Joanne Folger, an elder at Fairview Presbyterian, was one of the committee members. She had contacted several businesses, including a contractor that designed windows for the cathedral in Washington, D.C., but no one could produce a picture that she liked -- until she met Verdery-DeVaney.
"I can't tell you how thrilled I was with her. It was just an answer to prayer," Folger said. "This really gave her a reputation. That job was a breakthrough for her whole business. She's such a genuine person. She's not just an extraordinary artist, but she's a good businesswoman. She's very thorough, careful and knowledgeable. She's a delightful person to deal with."
During this time, Savannah River Art Glass moved across the street into a larger building. In 2002, when discussion of North Augusta's new municipal building started, the business moved into its current location on Jackson Avenue.
Verdery-DeVaney's husband became ill and died in November 2009 after battling leukemia.
"My husband was a true gift to me. Anything good we accomplished with hard work as a team," she said.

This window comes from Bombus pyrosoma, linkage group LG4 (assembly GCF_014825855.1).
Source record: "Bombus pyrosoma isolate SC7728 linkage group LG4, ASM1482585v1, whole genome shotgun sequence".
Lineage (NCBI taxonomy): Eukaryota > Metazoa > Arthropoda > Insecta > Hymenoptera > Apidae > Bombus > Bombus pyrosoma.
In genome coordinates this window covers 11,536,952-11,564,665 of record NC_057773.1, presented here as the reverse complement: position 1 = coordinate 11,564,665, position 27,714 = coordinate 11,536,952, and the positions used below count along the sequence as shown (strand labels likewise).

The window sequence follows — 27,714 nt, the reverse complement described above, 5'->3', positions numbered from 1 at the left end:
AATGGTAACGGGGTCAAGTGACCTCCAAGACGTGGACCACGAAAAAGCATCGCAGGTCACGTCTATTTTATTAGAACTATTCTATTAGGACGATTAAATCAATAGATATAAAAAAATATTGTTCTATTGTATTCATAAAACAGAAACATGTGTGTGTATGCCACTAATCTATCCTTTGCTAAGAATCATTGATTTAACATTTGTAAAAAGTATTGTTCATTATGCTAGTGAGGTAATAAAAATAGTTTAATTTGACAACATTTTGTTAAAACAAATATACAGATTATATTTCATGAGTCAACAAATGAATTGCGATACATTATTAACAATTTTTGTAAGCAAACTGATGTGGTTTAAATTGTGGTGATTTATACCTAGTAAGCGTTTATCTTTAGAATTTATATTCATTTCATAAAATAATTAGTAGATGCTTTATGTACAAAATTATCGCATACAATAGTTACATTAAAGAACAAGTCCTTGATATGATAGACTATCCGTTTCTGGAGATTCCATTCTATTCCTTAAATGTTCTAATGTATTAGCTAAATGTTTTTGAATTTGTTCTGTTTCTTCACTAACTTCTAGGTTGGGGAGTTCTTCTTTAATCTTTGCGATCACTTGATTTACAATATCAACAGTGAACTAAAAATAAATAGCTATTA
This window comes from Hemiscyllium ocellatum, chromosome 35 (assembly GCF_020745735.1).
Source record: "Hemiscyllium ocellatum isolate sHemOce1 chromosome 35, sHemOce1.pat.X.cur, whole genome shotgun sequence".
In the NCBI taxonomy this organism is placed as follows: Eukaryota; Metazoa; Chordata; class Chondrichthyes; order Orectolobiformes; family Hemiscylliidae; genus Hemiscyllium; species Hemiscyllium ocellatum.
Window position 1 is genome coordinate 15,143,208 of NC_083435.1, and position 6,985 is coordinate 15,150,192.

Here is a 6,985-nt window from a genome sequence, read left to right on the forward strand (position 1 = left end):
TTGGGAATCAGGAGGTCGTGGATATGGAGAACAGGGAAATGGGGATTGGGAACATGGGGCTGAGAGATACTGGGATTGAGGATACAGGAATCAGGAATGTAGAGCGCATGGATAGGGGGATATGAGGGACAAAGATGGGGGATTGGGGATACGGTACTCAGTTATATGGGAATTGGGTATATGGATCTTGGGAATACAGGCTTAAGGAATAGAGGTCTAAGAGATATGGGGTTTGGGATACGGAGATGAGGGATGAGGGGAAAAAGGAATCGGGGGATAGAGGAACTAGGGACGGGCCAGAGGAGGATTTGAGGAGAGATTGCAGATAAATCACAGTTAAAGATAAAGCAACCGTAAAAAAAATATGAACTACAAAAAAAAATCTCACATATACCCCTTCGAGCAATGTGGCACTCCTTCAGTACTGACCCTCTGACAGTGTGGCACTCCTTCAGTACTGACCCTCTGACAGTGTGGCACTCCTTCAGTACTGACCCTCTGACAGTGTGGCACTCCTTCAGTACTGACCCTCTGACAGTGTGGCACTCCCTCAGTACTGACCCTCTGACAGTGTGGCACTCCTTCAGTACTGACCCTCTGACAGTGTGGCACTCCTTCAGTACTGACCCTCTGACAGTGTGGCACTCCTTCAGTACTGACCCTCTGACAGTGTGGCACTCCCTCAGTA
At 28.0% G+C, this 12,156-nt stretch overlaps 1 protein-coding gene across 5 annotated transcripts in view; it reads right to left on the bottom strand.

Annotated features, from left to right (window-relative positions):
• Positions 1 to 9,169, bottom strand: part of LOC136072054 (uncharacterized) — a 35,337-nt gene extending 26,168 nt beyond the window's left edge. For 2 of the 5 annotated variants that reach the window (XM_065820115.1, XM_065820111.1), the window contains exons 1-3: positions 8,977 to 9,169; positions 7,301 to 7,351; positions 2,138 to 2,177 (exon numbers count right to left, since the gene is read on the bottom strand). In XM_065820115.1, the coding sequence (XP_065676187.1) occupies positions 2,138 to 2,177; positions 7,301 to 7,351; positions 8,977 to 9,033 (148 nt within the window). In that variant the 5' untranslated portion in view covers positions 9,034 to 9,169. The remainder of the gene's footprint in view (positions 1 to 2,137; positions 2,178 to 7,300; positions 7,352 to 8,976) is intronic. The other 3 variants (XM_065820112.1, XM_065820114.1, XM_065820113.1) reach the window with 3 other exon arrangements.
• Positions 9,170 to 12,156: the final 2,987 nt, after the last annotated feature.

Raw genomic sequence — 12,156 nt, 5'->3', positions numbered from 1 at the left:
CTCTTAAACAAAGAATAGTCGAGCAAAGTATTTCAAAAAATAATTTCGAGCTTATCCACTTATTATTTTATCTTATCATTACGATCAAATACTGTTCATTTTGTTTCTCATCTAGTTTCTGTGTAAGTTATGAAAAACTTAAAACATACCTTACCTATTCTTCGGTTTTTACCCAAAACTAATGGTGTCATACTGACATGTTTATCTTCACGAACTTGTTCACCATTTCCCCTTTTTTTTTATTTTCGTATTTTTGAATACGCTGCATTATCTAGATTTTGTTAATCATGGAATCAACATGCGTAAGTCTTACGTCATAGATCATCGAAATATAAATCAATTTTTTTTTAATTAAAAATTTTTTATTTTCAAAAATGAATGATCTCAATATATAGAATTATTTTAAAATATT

Life was hectic during his illness. In between caring for her husband, she rushed to the office to make phone calls, attended appointments and worked on a few drawings.
While her husband was undergoing chemotherapy, a friend who owns a large stained-glass studio in Virginia brought work from a church to keep Verdery-DeVaney occupied. The gesture meant so much to her.
"Friends like that are just beyond words. That gave me the opportunity to not worry about keeping Thom busy and cash flow going. Those kinds of blessings -- you can't get over the goodness of people," she said.
Charleen Tinley has been friends with Verdery-DeVaney for 57 years. They've known each other since they were in diapers.
"I'm proud to be her friend. We call each other sister. I'm proud to have her in my life. Not everybody is lucky enough to have somebody that wonderful," Tinley said.
Tinley said her friend is a woman of strong faith and credits the success of her business to God. She is unique and has a "double pull" because she's talented in art and business. She views her business from a logical, intellectual stance, while still maintaining her creativity.